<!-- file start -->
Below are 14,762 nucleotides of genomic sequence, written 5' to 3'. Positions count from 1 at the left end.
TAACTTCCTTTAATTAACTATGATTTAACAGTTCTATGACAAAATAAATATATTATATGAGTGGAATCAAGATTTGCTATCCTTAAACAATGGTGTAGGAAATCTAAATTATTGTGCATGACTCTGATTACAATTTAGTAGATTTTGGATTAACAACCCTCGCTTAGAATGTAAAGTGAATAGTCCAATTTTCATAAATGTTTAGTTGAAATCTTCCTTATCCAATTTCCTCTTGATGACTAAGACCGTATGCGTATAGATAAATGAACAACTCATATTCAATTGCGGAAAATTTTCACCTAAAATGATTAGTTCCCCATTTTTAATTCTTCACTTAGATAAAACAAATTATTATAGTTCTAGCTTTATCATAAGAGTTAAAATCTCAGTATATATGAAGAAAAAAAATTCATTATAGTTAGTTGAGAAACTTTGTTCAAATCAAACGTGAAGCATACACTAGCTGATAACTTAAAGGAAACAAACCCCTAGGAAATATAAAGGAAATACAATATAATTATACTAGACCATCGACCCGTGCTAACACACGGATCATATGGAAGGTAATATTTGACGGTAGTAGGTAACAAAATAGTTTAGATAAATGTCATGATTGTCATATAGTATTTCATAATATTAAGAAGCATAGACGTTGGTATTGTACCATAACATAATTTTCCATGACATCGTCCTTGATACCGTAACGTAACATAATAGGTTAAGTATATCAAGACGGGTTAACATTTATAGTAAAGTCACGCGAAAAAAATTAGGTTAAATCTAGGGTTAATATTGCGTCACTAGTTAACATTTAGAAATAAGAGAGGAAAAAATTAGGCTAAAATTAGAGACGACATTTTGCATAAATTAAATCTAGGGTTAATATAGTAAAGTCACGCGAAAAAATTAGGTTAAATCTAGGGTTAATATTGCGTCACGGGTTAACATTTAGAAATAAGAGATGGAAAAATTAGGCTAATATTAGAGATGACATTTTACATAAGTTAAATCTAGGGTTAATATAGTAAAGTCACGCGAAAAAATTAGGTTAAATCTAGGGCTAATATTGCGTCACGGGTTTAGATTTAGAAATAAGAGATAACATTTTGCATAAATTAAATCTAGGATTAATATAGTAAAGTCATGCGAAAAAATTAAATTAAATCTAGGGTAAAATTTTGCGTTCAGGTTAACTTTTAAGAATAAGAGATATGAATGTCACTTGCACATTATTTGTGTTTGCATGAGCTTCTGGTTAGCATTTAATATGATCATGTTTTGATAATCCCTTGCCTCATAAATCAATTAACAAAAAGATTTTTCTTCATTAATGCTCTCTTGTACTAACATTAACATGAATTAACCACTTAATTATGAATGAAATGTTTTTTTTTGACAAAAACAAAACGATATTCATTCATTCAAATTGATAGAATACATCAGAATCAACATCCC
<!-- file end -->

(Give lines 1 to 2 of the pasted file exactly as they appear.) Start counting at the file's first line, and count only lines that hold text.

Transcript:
Below are 14,762 nucleotides of genomic sequence, written 5' to 3'. Positions count from 1 at the left end.
TAACTTCCTTTAATTAACTATGATTTAACAGTTCTATGACAAAATAAATATATTATATGAGTGGAATCAAGATTTGCTATCCTTAAACAATGGTGTAGGAAATCTAAATTATTGTGCATGACTCTGATTACAATTTAGTAGATTTTGGATTAACAACCCTCGCTTAGAATGTAAAGTGAATAGTCCAATTTTCATAAATGTTTAGTTGAAATCTTCCTTATCCAATTTCCTCTTGATGACTAAGACCGTATGCGTATAGATAAATGAACAACTCATATTCAATTGCGGAAAATTTTCACCTAAAATGATTAGTTCCCCATTTTTAATTCTTCACTTAGATAAAACAAATTATTATAGTTCTAGCTTTATCATAAGAGTTAAAATCTCAGTATATATGAAGAAAAAAAATTCATTATAGTTAGTTGAGAAACTTTGTTCAAATCAAACGTGAAGCATACACTAGCTGATAACTTAAAGGAAACAAACCCCTAGGAAATATAAAGGAAATACAATATAATTATACTAGACCATCGACCCGTGCTAACACACGGATCATATGGAAGGTAATATTTGACGGTAGTAGGTAACAAAATAGTTTAGATAAATGTCATGATTGTCATATAGTATTTCATAATATTAAGAAGCATAGACGTTGGTATTGTACCATAACATAATTTTCCATGACATCGTCCTTGATACCGTAACGTAACATAATAGGTTAAGTATATCAAGACGGGTTAACATTTATAGTAAAGTCACGCGAAAAAAATTAGGTTAAATCTAGGGTTAATATTGCGTCACTAGTTAACATTTAGAAATAAGAGAGGAAAAAATTAGGCTAAAATTAGAGACGACATTTTGCATAAATTAAATCTAGGGTTAATATAGTAAAGTCACGCGAAAAAATTAGGTTAAATCTAGGGTTAATATTGCGTCACGGGTTAACATTTAGAAATAAGAGATGGAAAAATTAGGCTAATATTAGAGATGACATTTTACATAAGTTAAATCTAGGGTTAATATAGTAAAGTCACGCGAAAAAATTAGGTTAAATCTAGGGCTAATATTGCGTCACGGGTTTAGATTTAGAAATAAGAGATAACATTTTGCATAAATTAAATCTAGGATTAATATAGTAAAGTCATGCGAAAAAATTAAATTAAATCTAGGGTAAAATTTTGCGTTCAGGTTAACTTTTAAGAATAAGAGATATGAATGTCACTTGCACATTATTTGTGTTTGCATGAGCTTCTGGTTAGCATTTAATATGATCATGTTTTGATAATCCCTTGCCTCATAAATCAATTAACAAAAAGATTTTTCTTCATTAATGCTCTCTTGTACTAACATTAACATGAATTAACCACTTAATTATGAATGAAATGTTTTTTTTTGACAAAAACAAAACGATATTCATTCATTCAAATTGATAGAATACATCAGAATCAACATCCC